It’s not entirely fair to judge Conan, the heavily hyped and highly anticipated new late-night talk show starring Conan O’Brien, after watching just two episodes. Shows like this tend to take months to hit their stride, to figure out the right balance of comedy bits and interviews, to calibrate the chemistry between the host and his supporting players. But O’Brien has also been doing essentially the same thing for the past 17 years, and one of the strengths of Conan is that it doesn’t make an effort to change who he is or what he’s about. Rather than the debut of a new show, Conan feels like the continuation of one that began back in 1993 on NBC as Late Night With Conan O’Brien.
- Monday-Thursday, 11 p.m., TBS.
In that sense some might find it disappointing; with his move to TBS, O’Brien has the freedom to create any kind of show he wants, and what he’s put together so far is a very traditional late-night talk show: a monologue, a house band (minus longtime bandleader Max Weinberg), sidekick/announcer Andy Richter, celebrity guests plugging their latest projects, musical acts. But that’s clearly what O’Brien always aspired to do and was best at, and his success comes from adding surreal elements (like the Masturbating Bear, who made a welcome appearance in the first Conan episode) to the standard format.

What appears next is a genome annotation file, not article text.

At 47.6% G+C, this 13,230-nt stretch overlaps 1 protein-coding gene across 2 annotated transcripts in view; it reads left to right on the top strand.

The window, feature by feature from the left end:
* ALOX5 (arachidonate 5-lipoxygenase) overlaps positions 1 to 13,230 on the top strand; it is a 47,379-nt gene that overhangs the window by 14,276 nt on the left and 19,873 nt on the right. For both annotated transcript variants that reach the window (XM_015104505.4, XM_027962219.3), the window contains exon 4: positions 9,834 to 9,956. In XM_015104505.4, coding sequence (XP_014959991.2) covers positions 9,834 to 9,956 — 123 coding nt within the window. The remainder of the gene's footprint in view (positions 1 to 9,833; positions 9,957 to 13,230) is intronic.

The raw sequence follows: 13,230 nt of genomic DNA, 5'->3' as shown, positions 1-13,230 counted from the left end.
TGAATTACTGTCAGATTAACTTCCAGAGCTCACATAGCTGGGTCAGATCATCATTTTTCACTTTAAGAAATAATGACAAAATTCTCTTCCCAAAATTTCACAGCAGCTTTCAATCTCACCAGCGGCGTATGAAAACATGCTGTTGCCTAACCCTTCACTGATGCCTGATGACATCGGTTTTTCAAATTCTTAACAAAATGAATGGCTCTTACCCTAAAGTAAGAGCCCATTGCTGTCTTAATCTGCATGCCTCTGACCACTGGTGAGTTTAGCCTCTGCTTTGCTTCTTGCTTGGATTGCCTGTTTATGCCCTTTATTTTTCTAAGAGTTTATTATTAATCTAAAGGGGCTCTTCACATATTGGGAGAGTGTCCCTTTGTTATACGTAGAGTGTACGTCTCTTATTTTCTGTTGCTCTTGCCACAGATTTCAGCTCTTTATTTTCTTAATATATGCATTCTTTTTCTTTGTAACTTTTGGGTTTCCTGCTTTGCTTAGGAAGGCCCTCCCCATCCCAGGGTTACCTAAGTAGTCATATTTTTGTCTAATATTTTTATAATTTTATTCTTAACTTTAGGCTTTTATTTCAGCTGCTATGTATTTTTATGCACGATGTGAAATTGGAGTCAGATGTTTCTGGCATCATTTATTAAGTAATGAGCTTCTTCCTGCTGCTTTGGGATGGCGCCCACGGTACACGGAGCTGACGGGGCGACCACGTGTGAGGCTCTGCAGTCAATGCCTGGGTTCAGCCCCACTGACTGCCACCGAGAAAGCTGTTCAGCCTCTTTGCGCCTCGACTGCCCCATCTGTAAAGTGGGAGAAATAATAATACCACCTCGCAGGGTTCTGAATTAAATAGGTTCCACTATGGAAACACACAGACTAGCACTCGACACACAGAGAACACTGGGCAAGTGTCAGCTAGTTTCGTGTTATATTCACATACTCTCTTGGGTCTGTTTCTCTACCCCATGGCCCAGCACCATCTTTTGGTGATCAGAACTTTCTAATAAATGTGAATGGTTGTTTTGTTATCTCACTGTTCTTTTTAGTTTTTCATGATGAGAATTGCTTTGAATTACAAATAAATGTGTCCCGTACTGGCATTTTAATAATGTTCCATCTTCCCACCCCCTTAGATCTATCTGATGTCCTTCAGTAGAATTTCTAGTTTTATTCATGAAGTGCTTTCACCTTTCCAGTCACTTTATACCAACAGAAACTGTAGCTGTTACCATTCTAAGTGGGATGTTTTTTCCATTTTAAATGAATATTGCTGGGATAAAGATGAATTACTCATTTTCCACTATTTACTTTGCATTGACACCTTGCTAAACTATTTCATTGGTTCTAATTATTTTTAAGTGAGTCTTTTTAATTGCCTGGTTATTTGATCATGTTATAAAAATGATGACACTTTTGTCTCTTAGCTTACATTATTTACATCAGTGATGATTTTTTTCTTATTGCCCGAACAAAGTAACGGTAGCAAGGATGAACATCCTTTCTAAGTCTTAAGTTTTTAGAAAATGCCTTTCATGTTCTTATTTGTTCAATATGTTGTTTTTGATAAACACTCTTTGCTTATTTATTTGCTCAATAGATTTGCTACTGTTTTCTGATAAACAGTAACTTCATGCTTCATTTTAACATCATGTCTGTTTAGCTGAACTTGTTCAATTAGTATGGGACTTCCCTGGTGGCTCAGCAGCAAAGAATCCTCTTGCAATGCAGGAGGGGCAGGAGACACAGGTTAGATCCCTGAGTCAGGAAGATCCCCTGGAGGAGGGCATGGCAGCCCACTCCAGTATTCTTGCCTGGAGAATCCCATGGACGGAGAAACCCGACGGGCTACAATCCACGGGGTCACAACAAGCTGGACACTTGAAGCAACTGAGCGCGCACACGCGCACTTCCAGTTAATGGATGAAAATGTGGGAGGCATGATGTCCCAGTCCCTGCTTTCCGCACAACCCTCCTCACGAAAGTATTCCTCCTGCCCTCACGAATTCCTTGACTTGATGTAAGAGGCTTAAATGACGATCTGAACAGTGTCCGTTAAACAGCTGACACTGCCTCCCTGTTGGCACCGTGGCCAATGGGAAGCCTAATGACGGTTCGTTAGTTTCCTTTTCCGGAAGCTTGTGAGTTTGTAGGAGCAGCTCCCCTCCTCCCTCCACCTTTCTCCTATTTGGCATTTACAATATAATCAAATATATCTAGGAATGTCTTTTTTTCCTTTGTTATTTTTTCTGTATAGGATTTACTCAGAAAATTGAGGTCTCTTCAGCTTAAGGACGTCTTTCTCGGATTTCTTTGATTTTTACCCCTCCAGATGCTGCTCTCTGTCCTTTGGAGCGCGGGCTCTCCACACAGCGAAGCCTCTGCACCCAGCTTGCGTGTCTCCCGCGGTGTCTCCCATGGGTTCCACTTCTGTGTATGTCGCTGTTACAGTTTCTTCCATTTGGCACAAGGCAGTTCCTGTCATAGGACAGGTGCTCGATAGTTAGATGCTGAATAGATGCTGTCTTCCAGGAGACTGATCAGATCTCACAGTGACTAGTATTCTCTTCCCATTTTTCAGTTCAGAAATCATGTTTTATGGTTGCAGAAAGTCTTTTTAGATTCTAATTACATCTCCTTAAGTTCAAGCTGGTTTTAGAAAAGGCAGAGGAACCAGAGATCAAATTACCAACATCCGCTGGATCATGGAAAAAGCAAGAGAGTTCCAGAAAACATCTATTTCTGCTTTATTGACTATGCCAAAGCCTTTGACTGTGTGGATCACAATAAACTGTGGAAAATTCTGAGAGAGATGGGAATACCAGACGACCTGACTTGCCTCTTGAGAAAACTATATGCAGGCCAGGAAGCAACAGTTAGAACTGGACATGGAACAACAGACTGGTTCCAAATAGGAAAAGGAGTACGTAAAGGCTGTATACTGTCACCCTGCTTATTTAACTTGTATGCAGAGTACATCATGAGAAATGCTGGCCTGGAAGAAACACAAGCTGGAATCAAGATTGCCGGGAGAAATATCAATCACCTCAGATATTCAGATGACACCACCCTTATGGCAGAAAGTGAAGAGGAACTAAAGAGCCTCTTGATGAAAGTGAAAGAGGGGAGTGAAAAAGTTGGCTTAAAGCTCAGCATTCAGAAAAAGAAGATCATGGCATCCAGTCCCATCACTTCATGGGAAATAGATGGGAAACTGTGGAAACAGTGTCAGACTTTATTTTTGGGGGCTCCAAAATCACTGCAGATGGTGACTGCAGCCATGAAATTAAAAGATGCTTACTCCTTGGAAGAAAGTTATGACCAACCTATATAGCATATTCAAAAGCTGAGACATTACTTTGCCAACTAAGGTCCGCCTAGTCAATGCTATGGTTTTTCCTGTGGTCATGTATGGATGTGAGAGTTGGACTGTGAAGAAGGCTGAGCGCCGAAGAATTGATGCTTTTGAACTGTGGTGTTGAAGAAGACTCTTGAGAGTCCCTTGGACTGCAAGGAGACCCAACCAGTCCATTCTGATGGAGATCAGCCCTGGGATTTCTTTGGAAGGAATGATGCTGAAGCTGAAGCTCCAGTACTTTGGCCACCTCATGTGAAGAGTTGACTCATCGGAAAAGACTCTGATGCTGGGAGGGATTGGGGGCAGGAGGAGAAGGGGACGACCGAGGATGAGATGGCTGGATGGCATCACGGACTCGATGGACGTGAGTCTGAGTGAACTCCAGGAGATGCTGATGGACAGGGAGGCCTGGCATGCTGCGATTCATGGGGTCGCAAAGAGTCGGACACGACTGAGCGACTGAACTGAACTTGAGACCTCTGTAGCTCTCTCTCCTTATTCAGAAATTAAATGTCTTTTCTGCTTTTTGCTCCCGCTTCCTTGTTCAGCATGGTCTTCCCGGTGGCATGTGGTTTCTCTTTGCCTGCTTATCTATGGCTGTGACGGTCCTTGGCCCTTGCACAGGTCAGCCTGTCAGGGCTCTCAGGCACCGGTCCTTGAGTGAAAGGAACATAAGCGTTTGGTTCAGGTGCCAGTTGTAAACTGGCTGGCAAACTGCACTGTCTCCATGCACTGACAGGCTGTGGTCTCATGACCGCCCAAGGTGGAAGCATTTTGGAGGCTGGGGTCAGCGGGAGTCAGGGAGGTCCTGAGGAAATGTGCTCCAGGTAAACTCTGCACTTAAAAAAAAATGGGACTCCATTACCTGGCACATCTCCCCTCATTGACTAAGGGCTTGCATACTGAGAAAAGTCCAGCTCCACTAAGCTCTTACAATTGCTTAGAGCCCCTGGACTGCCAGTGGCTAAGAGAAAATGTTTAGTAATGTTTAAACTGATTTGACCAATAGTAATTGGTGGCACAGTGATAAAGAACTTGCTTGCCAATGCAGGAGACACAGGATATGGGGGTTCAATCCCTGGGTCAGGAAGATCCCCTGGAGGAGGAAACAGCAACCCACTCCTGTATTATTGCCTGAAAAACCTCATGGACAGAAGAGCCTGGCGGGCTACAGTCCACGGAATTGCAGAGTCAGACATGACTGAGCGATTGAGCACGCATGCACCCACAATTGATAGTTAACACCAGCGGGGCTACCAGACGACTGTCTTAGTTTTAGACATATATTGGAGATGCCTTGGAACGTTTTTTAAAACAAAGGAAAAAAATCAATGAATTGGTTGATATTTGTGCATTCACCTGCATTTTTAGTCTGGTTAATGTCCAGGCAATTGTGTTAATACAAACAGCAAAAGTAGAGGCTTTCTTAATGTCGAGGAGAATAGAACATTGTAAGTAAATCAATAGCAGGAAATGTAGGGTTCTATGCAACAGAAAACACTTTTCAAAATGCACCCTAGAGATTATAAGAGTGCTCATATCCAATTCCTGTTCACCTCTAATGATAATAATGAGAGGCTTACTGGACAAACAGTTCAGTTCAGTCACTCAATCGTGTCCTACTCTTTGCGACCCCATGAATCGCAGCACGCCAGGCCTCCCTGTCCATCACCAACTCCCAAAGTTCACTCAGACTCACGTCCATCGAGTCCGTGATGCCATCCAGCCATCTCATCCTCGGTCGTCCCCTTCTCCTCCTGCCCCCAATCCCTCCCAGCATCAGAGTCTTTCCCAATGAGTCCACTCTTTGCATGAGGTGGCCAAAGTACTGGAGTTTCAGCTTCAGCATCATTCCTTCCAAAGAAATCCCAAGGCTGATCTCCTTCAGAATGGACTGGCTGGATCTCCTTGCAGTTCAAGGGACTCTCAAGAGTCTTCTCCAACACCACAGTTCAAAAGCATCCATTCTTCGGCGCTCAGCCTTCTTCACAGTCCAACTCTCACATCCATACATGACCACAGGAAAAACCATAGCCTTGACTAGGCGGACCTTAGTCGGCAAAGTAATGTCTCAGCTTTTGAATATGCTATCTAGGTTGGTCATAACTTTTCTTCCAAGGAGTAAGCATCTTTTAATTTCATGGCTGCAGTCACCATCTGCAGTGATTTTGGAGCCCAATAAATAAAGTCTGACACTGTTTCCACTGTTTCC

For now, that’s enough, and it’s enjoyable just to see O’Brien back on TV, where he belongs. His first episode was heavy on references to the Tonight Show debacle, but he also seems ready to move on, and by the second night the monologue had already segued into jokes about news stories. Those bits are fine, but the byproduct of O’Brien’s poor treatment by NBC was that he really cut loose and indulged in his more oddball tendencies, and Conan will be best if it embraces the distinctive personality and weirdness of O’Brien’s last few Tonight episodes and subsequent live tour. O’Brien isn’t going to reinvent the late-night talk show, but he has the opportunity to give it a much-needed upgrade.